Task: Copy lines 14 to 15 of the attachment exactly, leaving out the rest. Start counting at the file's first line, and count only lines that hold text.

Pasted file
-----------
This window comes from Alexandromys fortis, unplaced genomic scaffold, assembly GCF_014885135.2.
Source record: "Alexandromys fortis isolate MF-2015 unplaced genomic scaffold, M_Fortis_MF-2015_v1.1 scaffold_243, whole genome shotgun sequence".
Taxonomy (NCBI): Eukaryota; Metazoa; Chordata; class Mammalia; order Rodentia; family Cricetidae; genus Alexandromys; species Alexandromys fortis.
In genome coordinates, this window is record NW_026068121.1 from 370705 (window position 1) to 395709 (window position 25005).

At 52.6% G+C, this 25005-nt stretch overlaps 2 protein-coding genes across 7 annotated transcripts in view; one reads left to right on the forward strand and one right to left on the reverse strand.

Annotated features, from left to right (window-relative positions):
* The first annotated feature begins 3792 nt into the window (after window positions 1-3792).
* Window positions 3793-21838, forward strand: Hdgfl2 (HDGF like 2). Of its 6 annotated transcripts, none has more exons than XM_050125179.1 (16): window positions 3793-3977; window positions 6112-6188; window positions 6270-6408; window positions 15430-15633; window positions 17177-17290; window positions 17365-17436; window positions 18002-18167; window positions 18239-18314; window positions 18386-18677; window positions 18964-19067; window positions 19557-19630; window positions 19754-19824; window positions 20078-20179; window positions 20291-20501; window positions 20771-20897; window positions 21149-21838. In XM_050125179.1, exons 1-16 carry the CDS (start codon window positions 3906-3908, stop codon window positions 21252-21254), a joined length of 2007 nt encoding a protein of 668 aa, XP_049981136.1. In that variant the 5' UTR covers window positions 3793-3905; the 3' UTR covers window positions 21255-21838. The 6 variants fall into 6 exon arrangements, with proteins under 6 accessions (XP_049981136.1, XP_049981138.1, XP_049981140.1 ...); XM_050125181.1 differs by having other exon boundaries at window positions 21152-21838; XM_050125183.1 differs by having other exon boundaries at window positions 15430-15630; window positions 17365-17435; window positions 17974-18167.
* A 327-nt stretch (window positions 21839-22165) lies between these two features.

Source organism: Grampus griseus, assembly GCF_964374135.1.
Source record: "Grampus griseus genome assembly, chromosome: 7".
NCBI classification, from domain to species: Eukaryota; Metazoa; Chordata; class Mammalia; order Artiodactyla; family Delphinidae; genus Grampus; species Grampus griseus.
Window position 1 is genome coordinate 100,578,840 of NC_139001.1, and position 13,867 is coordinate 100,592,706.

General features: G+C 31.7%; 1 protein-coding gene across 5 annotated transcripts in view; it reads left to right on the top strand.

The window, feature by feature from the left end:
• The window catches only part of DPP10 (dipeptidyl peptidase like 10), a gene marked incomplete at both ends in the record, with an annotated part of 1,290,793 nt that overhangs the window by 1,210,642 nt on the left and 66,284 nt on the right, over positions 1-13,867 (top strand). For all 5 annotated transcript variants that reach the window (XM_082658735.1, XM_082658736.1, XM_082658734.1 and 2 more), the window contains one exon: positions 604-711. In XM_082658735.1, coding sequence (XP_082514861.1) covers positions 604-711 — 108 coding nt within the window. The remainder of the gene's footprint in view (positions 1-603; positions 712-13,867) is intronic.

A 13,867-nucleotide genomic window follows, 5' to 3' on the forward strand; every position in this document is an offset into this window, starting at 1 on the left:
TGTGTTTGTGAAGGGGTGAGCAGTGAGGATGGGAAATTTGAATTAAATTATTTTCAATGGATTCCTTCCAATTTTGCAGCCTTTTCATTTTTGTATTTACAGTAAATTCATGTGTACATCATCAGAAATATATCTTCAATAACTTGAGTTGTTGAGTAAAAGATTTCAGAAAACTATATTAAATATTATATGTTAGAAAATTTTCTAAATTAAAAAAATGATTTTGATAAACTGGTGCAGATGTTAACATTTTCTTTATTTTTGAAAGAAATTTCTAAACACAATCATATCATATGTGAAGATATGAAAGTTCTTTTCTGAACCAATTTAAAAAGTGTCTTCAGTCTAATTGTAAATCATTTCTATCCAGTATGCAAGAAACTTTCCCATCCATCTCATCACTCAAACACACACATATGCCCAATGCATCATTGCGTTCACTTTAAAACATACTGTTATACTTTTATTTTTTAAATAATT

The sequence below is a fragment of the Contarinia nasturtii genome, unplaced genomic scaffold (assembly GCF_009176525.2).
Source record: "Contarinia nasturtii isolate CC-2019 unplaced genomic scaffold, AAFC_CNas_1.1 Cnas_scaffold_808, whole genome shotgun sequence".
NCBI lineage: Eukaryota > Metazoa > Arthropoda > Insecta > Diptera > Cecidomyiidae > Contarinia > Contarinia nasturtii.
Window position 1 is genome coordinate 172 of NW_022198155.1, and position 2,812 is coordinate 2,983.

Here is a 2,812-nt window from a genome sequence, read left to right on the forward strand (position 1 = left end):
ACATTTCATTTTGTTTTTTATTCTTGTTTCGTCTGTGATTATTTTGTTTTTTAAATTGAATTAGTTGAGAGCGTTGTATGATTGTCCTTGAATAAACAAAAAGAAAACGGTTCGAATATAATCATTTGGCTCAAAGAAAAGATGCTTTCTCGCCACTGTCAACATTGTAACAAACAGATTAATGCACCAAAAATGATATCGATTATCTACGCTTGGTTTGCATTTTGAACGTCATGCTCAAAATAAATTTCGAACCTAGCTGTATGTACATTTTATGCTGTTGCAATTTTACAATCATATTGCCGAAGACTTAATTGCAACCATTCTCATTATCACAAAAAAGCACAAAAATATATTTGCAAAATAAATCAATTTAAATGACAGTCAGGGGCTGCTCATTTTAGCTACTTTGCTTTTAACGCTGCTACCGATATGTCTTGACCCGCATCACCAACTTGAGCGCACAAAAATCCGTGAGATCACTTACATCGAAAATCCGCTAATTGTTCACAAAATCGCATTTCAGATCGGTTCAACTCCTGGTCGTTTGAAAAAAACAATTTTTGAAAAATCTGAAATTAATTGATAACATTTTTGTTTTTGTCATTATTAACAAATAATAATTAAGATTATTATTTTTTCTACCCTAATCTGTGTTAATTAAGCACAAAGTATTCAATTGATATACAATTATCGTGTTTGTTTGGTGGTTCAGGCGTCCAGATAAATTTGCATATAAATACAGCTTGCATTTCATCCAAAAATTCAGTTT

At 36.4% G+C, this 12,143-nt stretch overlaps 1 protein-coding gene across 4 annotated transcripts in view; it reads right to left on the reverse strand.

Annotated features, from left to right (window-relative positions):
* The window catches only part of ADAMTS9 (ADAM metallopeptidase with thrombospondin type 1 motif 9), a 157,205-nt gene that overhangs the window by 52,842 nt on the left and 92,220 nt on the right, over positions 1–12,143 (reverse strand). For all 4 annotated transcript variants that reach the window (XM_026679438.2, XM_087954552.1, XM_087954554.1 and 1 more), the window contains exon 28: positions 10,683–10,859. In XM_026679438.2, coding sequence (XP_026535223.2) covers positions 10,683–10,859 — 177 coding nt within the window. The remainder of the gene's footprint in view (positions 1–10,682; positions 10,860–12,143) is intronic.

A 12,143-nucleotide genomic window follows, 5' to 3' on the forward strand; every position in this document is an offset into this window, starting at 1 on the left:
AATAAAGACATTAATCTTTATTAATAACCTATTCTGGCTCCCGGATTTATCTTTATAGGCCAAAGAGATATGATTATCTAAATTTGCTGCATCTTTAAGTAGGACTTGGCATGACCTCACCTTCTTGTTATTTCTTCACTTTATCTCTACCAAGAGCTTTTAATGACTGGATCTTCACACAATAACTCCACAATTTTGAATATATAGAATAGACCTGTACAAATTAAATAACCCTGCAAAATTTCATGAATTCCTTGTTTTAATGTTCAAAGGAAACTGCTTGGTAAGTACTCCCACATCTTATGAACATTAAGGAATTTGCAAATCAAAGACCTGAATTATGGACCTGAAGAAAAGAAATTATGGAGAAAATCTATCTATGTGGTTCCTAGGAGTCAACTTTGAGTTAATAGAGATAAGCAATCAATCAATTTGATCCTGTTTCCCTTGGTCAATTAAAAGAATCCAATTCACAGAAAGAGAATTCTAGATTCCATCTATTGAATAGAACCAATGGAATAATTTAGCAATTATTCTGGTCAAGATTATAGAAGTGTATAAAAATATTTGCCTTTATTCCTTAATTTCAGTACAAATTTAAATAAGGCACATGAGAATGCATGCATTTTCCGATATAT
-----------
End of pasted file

General features: G+C 31.7%; 1 protein-coding gene across 5 annotated transcripts in view; it reads left to right on the top strand.

The window, feature by feature from the left end: